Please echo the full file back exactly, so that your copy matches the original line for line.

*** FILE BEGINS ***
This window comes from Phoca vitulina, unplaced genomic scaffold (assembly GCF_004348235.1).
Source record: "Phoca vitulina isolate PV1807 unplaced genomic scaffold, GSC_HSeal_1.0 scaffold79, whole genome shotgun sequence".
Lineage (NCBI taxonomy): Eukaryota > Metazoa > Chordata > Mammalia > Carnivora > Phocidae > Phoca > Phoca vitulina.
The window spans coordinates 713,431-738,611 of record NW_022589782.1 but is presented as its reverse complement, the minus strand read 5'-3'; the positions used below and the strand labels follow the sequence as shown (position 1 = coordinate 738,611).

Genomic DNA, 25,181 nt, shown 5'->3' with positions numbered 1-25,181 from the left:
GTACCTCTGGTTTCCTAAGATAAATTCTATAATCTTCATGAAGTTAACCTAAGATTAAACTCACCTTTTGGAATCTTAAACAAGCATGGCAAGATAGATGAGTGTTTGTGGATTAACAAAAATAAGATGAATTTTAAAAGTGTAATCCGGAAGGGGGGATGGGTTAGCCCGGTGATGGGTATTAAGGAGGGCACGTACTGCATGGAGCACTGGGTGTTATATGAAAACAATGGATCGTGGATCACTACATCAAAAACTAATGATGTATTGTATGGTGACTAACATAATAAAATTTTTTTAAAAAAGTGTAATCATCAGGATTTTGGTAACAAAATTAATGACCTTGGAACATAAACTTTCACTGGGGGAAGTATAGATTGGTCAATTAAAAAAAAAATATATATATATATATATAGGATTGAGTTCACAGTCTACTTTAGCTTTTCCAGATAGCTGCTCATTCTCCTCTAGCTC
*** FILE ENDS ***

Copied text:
This window comes from Phoca vitulina, unplaced genomic scaffold (assembly GCF_004348235.1).
Source record: "Phoca vitulina isolate PV1807 unplaced genomic scaffold, GSC_HSeal_1.0 scaffold79, whole genome shotgun sequence".
Lineage (NCBI taxonomy): Eukaryota > Metazoa > Chordata > Mammalia > Carnivora > Phocidae > Phoca > Phoca vitulina.
The window spans coordinates 713,431-738,611 of record NW_022589782.1 but is presented as its reverse complement, the minus strand read 5'-3'; the positions used below and the strand labels follow the sequence as shown (position 1 = coordinate 738,611).

Genomic DNA, 25,181 nt, shown 5'->3' with positions numbered 1-25,181 from the left:
GTACCTCTGGTTTCCTAAGATAAATTCTATAATCTTCATGAAGTTAACCTAAGATTAAACTCACCTTTTGGAATCTTAAACAAGCATGGCAAGATAGATGAGTGTTTGTGGATTAACAAAAATAAGATGAATTTTAAAAGTGTAATCCGGAAGGGGGGATGGGTTAGCCCGGTGATGGGTATTAAGGAGGGCACGTACTGCATGGAGCACTGGGTGTTATATGAAAACAATGGATCGTGGATCACTACATCAAAAACTAATGATGTATTGTATGGTGACTAACATAATAAAATTTTTTTAAAAAAGTGTAATCATCAGGATTTTGGTAACAAAATTAATGACCTTGGAACATAAACTTTCACTGGGGGAAGTATAGATTGGTCAATTAAAAAAAAAATATATATATATATATATAGGATTGAGTTCACAGTCTACTTTAGCTTTTCCAGATAGCTGCTCATTCTCCTCTAGCTC